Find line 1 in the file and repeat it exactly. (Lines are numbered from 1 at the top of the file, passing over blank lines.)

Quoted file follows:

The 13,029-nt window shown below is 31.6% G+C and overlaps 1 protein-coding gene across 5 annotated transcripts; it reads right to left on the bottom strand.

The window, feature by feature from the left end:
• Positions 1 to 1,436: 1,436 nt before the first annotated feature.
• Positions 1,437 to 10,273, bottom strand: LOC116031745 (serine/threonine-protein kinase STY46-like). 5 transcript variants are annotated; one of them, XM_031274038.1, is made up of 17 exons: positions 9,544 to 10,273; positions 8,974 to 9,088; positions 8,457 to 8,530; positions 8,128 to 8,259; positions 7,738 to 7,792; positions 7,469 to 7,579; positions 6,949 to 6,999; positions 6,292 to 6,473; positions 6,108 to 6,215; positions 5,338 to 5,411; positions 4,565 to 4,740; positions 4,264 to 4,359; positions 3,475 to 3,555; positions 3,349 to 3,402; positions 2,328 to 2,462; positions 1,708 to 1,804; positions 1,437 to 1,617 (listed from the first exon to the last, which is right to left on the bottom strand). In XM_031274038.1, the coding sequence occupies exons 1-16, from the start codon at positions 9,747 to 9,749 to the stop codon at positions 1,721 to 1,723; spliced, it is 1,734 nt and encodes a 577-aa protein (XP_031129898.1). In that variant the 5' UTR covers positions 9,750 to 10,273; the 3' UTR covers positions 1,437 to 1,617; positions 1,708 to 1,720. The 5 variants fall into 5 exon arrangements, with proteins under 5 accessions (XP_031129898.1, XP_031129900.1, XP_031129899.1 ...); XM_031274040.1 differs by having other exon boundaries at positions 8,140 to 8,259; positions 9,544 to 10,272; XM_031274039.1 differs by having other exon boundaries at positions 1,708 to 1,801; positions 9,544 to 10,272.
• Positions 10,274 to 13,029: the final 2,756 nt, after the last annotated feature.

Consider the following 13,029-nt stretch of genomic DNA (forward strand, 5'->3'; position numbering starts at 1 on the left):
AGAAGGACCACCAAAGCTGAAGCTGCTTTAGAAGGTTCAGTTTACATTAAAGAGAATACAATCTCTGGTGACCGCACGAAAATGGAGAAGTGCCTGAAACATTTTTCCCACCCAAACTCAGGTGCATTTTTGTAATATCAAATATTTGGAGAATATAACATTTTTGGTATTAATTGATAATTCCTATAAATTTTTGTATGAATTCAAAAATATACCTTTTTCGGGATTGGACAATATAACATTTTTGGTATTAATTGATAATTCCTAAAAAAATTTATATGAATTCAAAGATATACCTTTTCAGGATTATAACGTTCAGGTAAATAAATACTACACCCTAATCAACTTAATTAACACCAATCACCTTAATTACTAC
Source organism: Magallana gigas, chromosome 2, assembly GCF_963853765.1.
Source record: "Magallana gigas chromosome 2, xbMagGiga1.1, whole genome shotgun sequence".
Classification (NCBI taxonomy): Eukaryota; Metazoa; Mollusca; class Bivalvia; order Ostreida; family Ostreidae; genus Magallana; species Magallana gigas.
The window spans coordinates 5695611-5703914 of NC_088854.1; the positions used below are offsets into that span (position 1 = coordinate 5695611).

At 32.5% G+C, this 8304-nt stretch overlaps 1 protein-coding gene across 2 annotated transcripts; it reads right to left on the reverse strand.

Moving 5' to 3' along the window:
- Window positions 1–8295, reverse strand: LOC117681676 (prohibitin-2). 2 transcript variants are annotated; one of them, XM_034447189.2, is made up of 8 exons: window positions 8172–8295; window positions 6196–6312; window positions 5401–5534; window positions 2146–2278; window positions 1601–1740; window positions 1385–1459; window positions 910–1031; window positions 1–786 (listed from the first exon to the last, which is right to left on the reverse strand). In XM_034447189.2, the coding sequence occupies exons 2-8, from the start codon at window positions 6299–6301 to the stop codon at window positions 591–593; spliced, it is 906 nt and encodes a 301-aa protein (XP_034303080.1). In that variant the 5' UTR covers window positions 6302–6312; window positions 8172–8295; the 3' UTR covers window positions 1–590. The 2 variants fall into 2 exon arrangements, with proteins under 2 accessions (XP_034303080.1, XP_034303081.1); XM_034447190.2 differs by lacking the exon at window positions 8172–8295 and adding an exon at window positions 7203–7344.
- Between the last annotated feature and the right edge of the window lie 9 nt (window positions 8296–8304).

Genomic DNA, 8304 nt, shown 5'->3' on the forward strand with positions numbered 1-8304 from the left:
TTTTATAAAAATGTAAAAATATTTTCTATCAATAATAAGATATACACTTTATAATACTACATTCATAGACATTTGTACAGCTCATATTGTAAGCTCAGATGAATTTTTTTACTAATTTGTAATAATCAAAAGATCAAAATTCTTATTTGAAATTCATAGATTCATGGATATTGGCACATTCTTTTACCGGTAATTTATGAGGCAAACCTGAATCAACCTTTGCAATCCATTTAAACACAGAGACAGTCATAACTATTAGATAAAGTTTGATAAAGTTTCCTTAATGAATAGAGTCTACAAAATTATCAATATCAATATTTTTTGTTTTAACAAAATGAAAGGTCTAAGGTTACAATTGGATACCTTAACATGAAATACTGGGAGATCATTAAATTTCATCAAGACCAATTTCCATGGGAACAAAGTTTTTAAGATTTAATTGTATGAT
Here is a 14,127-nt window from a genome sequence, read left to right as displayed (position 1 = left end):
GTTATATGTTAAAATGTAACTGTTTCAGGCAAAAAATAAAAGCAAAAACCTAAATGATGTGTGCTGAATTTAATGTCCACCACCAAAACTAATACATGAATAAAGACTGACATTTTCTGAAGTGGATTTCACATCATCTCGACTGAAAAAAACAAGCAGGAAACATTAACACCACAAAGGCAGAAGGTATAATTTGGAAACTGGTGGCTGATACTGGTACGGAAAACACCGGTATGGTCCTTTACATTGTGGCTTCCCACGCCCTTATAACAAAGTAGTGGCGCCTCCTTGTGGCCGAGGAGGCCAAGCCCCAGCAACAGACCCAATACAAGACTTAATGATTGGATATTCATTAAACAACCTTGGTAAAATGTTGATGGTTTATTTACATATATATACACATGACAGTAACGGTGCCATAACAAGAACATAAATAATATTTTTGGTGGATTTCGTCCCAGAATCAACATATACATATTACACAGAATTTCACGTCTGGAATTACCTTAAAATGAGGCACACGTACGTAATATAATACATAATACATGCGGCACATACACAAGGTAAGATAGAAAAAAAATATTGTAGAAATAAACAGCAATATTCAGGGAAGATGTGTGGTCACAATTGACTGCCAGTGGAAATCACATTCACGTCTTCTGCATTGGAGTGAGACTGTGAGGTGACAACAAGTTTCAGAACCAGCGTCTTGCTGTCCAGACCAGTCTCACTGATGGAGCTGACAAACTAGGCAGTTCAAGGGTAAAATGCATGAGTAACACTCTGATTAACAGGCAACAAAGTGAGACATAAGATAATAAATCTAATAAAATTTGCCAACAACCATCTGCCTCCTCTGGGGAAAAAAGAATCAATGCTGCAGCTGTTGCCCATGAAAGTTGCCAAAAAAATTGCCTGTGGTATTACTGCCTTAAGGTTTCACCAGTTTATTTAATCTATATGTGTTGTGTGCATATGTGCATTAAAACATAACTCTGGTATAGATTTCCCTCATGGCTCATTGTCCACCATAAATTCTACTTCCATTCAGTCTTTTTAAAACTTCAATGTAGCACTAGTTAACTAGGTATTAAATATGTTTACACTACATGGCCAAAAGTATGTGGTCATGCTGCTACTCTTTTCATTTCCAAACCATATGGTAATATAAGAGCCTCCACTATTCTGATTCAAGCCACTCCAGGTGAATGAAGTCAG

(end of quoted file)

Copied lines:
The 13,029-nt window shown below is 31.6% G+C and overlaps 1 protein-coding gene across 5 annotated transcripts; it reads right to left on the bottom strand.